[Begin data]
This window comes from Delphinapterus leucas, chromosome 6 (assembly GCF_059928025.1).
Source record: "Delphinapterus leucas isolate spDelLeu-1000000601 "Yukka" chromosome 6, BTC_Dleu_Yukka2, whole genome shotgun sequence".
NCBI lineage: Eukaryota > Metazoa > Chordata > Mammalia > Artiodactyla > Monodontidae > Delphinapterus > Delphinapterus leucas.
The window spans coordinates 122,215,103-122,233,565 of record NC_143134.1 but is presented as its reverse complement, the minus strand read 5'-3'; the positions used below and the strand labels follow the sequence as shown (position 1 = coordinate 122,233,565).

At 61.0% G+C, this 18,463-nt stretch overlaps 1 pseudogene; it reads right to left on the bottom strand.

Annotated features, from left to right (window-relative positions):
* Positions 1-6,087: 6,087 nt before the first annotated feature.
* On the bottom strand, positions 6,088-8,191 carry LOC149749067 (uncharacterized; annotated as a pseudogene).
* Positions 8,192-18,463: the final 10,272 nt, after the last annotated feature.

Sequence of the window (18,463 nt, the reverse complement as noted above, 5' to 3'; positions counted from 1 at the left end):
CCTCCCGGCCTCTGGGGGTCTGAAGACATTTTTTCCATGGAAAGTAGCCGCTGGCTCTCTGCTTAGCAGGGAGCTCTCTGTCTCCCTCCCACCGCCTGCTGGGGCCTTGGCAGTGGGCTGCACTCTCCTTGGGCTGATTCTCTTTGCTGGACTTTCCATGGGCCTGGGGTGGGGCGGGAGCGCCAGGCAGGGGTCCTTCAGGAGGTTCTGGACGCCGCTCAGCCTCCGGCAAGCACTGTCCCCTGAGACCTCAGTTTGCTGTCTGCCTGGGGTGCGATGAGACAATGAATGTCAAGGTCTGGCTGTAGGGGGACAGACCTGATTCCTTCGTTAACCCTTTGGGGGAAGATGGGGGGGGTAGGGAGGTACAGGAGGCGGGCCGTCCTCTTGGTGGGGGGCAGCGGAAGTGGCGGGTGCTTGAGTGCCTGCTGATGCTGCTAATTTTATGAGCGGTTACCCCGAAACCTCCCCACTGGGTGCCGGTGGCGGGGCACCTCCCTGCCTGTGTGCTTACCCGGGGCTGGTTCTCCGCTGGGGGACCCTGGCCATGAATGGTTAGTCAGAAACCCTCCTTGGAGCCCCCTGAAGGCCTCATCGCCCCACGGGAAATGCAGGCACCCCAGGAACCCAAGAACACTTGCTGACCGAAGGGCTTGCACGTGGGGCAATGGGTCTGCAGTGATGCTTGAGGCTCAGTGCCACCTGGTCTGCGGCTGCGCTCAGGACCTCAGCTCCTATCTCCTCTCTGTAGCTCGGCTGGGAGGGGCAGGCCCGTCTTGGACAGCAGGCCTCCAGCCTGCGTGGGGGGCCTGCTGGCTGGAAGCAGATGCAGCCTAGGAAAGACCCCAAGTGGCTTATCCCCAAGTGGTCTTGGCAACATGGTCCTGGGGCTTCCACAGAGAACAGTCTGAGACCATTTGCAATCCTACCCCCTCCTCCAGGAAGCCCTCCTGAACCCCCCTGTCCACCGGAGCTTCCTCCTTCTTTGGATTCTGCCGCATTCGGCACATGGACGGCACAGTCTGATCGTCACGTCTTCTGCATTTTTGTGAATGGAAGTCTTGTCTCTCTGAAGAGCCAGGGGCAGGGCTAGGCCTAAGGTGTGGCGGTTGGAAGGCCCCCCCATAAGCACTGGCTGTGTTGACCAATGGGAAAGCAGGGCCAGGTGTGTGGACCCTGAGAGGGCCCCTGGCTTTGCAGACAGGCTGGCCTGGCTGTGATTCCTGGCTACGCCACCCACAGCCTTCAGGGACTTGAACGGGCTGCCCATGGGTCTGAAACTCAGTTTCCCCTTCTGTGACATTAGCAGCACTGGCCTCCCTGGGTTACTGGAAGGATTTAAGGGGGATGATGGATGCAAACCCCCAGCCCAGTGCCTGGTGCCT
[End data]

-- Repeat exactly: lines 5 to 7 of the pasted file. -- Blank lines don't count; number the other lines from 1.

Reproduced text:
At 61.0% G+C, this 18,463-nt stretch overlaps 1 pseudogene; it reads right to left on the bottom strand.

Annotated features, from left to right (window-relative positions):
* Positions 1-6,087: 6,087 nt before the first annotated feature.